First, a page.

The first obvious application of SKOS is therefore the representation of conceptual thesauri in a manner which moulds itself perfectly to the requirements of the Semantic Web. Although this phase is still in development, many thesaurus management or document indexing applications already use this model (a compilation of these applications may be found in the W3C Website, given the fact that its essential properties and elements have been fully defined and represent a solid development core. SKOS may evolve, incorporating new types of relationship and adapting with RDF and OWL. Even so, the model for structuring concepts, labels and relationships will be maintained over time and therefore had therefore come into use even before W3C had drawn up a first definitive recommendation.

The thesauri in particular and the conceptual schemes in general have been used in information retrieval and organization tasks, although only partial solutions have been devised, with a limited scope of operation. On the Web, most such initiatives have created XML or RDF/XML vocabularies to implement functional systems (Greenberg 2004). Nonetheless, until the emergence of SKOS, these developments were not coordinated, nor did they have a global vision of an application valid for any type of conceptual scheme. They likewise failed to share a common model, meaning that the exchange of data between systems required the application of mapping mechanisms, which on occasion could not operate completely.

The interoperability of systems is another of the positive aspects involved in SKOS, in particular if one remembers that metadata represent the essential core of the Semantic Web. It is much more beneficial to define rules and restrictions regarding a system's information, outside the programming code and to represent these in documents drawn up in a standard language. This is what metadata and ontologies offer through RDF and OWL and is therefore a further contribution of SKOS.

The exchange of conceptual schemes represented with a standard vocabulary and models such as SKOS offers a number of advantages tied to the incorporation and consequent reuse of external resources. One possible application would be to incorporate them as an element integrated into information systems, for organization and search processes. This is a technique similar to the syndication of Web content. The usefulness of conceptual schemes is not limited to information search processes, but could also be employed in Content Management Systems. The main difficulty of these systems is that of creating an information organization tool integrated with the automatic generation processes of the corresponding Website navigation systems. A thesaurus could be used to devise an organizational scheme, while an ontology could define the correspondence rules to create the navigation system dynamically. SKOS could be used to describe how the content of a Website is organized and that would be involved, using an ontology, in the design of Website navigation systems.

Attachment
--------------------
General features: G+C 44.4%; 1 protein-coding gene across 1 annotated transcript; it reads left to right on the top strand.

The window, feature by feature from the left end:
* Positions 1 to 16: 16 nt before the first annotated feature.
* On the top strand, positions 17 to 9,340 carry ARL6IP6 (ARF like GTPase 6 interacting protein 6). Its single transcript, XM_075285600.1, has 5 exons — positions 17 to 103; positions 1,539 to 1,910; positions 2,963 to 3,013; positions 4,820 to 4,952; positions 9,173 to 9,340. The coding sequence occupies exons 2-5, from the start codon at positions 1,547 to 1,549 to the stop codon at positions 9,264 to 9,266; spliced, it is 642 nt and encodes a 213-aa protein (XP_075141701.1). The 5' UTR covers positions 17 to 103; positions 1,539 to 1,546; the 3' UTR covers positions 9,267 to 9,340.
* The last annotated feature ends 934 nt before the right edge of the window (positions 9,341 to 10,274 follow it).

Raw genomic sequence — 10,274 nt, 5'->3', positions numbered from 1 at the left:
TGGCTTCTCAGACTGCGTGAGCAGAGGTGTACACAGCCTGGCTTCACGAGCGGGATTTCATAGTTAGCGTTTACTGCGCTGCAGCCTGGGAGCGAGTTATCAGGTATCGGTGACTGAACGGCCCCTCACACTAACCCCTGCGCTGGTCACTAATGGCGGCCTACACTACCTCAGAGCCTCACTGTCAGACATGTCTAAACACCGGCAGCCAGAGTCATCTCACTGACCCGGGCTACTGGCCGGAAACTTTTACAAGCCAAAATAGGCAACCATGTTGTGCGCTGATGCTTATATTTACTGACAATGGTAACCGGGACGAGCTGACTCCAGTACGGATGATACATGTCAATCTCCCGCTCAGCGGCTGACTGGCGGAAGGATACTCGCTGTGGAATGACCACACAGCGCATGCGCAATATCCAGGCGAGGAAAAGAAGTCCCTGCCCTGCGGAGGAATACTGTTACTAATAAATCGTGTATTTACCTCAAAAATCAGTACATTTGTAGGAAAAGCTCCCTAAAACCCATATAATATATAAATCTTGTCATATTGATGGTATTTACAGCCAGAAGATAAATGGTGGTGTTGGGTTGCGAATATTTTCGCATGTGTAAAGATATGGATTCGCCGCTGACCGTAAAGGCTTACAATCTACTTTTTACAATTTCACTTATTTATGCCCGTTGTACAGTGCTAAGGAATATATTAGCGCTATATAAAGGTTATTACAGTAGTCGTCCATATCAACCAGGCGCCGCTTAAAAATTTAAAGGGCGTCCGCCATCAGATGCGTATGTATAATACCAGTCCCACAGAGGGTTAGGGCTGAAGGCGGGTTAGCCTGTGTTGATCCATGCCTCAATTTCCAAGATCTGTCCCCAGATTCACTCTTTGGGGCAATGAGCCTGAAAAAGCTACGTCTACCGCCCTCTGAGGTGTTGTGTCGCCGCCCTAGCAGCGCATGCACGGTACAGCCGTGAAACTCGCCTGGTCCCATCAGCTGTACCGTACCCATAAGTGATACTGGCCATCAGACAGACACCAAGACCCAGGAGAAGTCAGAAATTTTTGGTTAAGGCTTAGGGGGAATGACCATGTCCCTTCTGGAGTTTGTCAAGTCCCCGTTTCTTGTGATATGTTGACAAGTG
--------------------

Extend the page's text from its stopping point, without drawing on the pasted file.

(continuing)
SKOS applications in Information Systems, complemented by ontologies

Figure 8: SKOS applications in Information Systems, complemented by ontologies

Given all the above, we believe that SKOS, in addition to its potential employment at a general level on the Web, could also be used initially within corporate information systems, associated with their operation over Intranets. The joint use of SKOS and OWL could allow the conceptualisation of an information system as a sphere of structured data, which could serve to define products and services in the form of specific views of the content managed by the system.


Over the course of this work we have presented various solutions focusing the resolution of one single problem: the representation of conceptual schemes, such as thesauri, in a manner appropriate to their use for information retrieval and the organization of knowledge on the Web and more specifically on the semantic Web. We have established how initiatives to represent thesauri using XML, RDF and even using alternatives with a different focus, such as Topic Maps, can work. Initiatives using XML, such as Zthes and MeSH, have not been developed on the basis of the common descriptive framework offered by RDF and RDF Schema. Their integration in the descriptive processes of the semantic Web must therefore take place through processes to convert the representation formats employed. Something similar occurs with the proposal made by Topic Maps, which provides the XML Topic Maps (XTM) specification, an XML vocabulary appropriate for the representation of this type of tool within information technology environments. It would, however, be reasonable to believe that the field of application of Topic Maps, more general than that of SKOS, could represent an advantage over the latter solution. Nonetheless, SKOS can be expanded and take part in the much more general logical processes of the Semantic Web, used jointly with OWL. This would then offer a high level of flexibility at the descriptive formalisation level.